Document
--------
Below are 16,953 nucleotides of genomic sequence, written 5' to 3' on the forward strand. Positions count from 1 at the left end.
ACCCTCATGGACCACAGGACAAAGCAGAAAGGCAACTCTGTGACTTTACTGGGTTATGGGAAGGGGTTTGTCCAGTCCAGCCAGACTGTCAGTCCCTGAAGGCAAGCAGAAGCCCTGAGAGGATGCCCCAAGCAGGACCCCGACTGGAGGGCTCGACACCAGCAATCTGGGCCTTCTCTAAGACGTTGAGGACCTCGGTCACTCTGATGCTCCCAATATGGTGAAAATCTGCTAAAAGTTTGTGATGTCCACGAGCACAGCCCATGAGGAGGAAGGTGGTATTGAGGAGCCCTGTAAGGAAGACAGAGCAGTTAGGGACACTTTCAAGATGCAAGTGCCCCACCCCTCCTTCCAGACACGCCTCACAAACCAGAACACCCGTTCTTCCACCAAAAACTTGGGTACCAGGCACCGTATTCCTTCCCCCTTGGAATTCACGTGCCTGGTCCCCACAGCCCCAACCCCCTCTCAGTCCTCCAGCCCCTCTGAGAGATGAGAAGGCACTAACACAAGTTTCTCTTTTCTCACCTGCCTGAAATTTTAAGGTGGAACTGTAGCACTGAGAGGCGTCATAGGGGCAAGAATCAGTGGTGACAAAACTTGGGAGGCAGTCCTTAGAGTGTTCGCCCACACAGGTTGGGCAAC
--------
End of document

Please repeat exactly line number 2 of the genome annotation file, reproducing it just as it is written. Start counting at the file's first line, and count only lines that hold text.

ACCCTCATGGACCACAGGACAAAGCAGAAAGGCAACTCTGTGACTTTACTGGGTTATGGGAAGGGGTTTGTCCAGTCCAGCCAGACTGTCAGTCCCTGAAGGCAAGCAGAAGCCCTGAGAGGATGCCCCAAGCAGGACCCCGACTGGAGGGCTCGACACCAGCAATCTGGGCCTTCTCTAAGACGTTGAGGACCTCGGTCACTCTGATGCTCCCAATATGGTGAAAATCTGCTAAAAGTTTGTGATGTCCACGAGCACAGCCCATGAGGAGGAAGGTGGTATTGAGGAGCCCTGTAAGGAAGACAGAGCAGTTAGGGACACTTTCAAGATGCAAGTGCCCCACCCCTCCTTCCAGACACGCCTCACAAACCAGAACACCCGTTCTTCCACCAAAAACTTGGGTACCAGGCACCGTATTCCTTCCCCCTTGGAATTCACGTGCCTGGTCCCCACAGCCCCAACCCCCTCTCAGTCCTCCAGCCCCTCTGAGAGATGAGAAGGCACTAACACAAGTTTCTCTTTTCTCACCTGCCTGAAATTTTAAGGTGGAACTGTAGCACTGAGAGGCGTCATAGGGGCAAGAATCAGTGGTGACAAAACTTGGGAGGCAGTCCTTAGAGTGTTCGCCCACACAGGTTGGGCAAC